THE BOMBED FOREST
This morning Papuk was awoken at the crack of dawn, but not from birds chirping or squirrels clicking - a reconnaissance plane was searching over Papuk this morning, an ominous vulture in that dreary first light.
And round about the peak and its rugged sides ruby flares spread like blood into the branches of the firs, scarlet in the crimson dawn, as if snarling wings had cast over Papuk a bleeding squadron of fire.
The forest collapsed. Appalled and shaking, it roared and death flowed from the air like fiery rain. Lightning felled trees centuries old. Lucifer danced through Papuk and all its hell. Demons shrieked and shrieked all day, demanding the Partisans from the heart of the inferno.
But the heart they sought - in the mighty bosom of the mountain with its immense heartbeat - from it lashed hundreds of flaming arrows. From it shot thousands of thunderbolts, and the vultures slanted and slid. They overturned and fell in flames into the fiery forest.
The wounded forest screamed appallingly: the cries of frightened deer and howling wolves by the thousand, in pain and with panicked voices. In the lake of fire flowers seemed to bloom, an inferno hissed from the surging flames, yelping and reeling.
All day Papuk was shaken, thundering and booming, all day Lucifer danced beside Papuk.
But now it is quietened and, as the day wanes, the glowing fires, in a hundred colours proud and exquisite, quiver in the forest, my mother.
And at sunset, Partisan songs sweep through it like an inexhaustible fountain. Along the slopes the column of soldiers moves out into the lowlands. They will go into action at night – the cycle of history is still turning. Above Papuk the fires die in the evening.
On rainy evenings we used to walk through the muddy factory town beside the Danube, Jelice, my blue-eyed girl - both tired from work.
But now you’re a fighter in the brigade of the Slavonians, my factory girl, the apple of my heart, whom I met on the slope of the mountain after many years. You used to be a child of the suburbs, the daughter of a fisherman.
Our meeting would be brief: a warm handshake.
- in the camp.
- unploughed weeds.
But the column of soldiers is moving on now. Again the brief grip of the hand, the regard in her blue eyes, lit up with joy. The warm trembling voice and sweet smile, like a fragrant, blossoming rose.
Jelice, my blue-eyed apple girl, my partisan rose with the wild hair, my fragrant quince in the blushing dawn, in pearls of dew.
My small hero.
Long ago you already entered the mountain peaks and I am still, for a time, down on the plains.
Through the forest glades and dewy shrubs I have a vision that the sun sent me your fragrant and dancing hair in greetings of golden ribbons.
A PARTISAN LETTER
Fireflies! In the bruised dawn the warm gold invigorates them. We are resting in the high mountains beside the forest. In the top of the beech tree, whose pearl overflows, a rooster is crowing at dawn and a blackbird plays on its silken flute.
The entire night we were in a hellish shootout and now we are in a meadow full of flowers. We are celebrating gladly by the woods and up the hill is heard the song of our comrades.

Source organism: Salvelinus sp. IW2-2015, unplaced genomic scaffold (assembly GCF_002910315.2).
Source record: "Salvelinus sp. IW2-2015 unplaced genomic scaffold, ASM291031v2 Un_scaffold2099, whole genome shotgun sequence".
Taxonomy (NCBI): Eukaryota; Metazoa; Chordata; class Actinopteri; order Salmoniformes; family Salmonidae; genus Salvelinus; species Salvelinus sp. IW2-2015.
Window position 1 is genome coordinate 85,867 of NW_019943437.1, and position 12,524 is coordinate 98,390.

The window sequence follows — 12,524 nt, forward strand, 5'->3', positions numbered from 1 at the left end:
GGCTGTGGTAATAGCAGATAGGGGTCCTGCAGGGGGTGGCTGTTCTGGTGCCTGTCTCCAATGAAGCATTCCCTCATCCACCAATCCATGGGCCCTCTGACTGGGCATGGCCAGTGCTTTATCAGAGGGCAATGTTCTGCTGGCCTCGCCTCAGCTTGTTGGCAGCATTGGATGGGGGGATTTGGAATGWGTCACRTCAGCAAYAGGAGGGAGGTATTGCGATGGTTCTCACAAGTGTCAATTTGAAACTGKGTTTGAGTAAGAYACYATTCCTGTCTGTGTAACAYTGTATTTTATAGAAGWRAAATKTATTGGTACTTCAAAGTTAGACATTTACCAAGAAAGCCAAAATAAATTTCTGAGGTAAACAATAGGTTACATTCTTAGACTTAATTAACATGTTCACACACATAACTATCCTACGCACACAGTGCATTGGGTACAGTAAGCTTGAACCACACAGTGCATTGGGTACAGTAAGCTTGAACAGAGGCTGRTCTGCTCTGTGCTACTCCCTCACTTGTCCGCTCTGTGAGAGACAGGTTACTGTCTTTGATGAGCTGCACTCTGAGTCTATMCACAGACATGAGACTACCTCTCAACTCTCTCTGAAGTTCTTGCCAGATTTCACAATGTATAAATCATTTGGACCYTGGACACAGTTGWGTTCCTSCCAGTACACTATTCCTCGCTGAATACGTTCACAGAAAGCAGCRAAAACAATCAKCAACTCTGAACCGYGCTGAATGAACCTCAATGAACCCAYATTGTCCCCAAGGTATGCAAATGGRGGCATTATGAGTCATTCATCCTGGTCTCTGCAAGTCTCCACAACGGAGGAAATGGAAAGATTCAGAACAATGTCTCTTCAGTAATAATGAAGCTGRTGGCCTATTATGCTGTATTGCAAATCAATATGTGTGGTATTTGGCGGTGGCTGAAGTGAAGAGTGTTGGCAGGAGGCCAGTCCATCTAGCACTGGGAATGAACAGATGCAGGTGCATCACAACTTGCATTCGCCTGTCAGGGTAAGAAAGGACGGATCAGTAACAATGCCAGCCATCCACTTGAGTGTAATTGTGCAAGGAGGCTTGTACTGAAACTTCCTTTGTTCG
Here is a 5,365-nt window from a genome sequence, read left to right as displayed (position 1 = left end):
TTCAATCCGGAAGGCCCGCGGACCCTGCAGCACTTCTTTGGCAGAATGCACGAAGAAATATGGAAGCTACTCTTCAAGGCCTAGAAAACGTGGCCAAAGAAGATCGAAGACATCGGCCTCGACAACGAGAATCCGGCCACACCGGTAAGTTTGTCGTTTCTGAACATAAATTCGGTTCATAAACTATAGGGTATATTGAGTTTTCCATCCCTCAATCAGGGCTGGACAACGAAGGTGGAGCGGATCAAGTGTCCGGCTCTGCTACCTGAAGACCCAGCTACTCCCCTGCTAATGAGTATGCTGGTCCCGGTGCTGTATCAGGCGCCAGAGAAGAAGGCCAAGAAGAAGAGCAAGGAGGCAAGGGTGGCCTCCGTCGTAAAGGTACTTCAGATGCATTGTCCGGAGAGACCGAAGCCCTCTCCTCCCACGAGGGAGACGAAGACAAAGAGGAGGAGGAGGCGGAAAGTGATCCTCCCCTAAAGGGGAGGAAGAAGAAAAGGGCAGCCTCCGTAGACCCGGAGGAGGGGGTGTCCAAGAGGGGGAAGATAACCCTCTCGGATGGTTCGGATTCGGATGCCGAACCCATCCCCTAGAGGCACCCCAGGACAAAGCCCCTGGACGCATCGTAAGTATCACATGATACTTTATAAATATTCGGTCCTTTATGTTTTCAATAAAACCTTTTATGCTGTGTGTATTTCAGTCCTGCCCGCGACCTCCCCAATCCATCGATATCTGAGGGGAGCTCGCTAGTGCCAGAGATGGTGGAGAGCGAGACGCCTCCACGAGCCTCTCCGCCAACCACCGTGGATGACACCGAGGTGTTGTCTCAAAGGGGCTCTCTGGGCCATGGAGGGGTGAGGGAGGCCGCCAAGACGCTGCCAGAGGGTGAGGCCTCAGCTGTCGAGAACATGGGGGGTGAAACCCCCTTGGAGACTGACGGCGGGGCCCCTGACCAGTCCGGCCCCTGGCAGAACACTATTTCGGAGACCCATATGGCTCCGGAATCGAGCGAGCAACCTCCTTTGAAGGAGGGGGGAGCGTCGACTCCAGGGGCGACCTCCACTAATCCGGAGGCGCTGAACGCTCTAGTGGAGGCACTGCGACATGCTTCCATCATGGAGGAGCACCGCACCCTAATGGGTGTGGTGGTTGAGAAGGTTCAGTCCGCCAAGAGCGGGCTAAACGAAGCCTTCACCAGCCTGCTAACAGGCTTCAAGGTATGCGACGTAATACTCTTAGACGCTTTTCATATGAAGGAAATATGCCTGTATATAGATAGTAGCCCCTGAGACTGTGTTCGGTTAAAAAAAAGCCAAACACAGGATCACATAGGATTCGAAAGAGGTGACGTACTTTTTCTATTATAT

Hey, what are you singing about? About yearning, that like a barque sails through the soul. Oh, when I have a voice and when I sing the blood of my heart would pour into our song.
But you know how much I think about you, while my exertions mock me in the whistling shots and spattering shells, and death that follows them swiftly. My dear darling, this moment I am embracing you. This moment I care for you like a loving parent.
Oh, how I would love in any way to come to you, to lay your gentle head on my chest and shower you with kisses. After so many days and nights, my desire, my early dawn, my most beautiful flower among flowers!
Here in the sky the morning star is fading with all its grains of dazzling gold. Its name is dear to you, and so you are to me.
And the bird from our nest, our small son, our little treasure?
I heard that for fourteen nights and days you endured devastation while the mountains of Slavonia burned, with our toddler in a sling in your arms. The poor little thing, our white dove. Slavonia was a blazing sea. The villages were on fire, the bushes choked. Ancient forests – our mountain jewel and the shield of our land – all were swallowed in a fiery hell.
Oh, how you are, my sufferers? It was severe for you. Did the little one cry a lot? Where are you now? – for black sorrow gnaws at me. Over and over again I hope that I will meet you somewhere in some village, some refuge or on some Slavonian road. Your eyes are looking for me. My heart expects you.
Daddy! – some little orphan piped up yesterday as, all happy, he twitched my moustache. The grandmother scolded him bitterly but, to me, while I was caressing the golden strands on the child’s head, brimming tears trembled in my eyes – and I saw in my thoughts your two dear faces.
by Josip Cazi 1941
At the first sight of our free homeland I sunk my head into the juniper bushes.
The morning smoked and froze. It expanded over the bay and the partisans held their rifles cocked in their arms behind a rocky outcrop.
Oh, free woods! Oh, free mountains! My native land!
I am kissing you, naked cliffs, full of zeal and joy like the son returning home to his old mother.
Hey! To the forest where the timid deer runs,
Where he smells the firs and the green pines.
To the hills where all wounds are healed,
Buds like flowers, in sunny freedom.
Hey! When would you come to me, my comrades, and rejoice, and with bowed head kiss the free cliffs over our bay.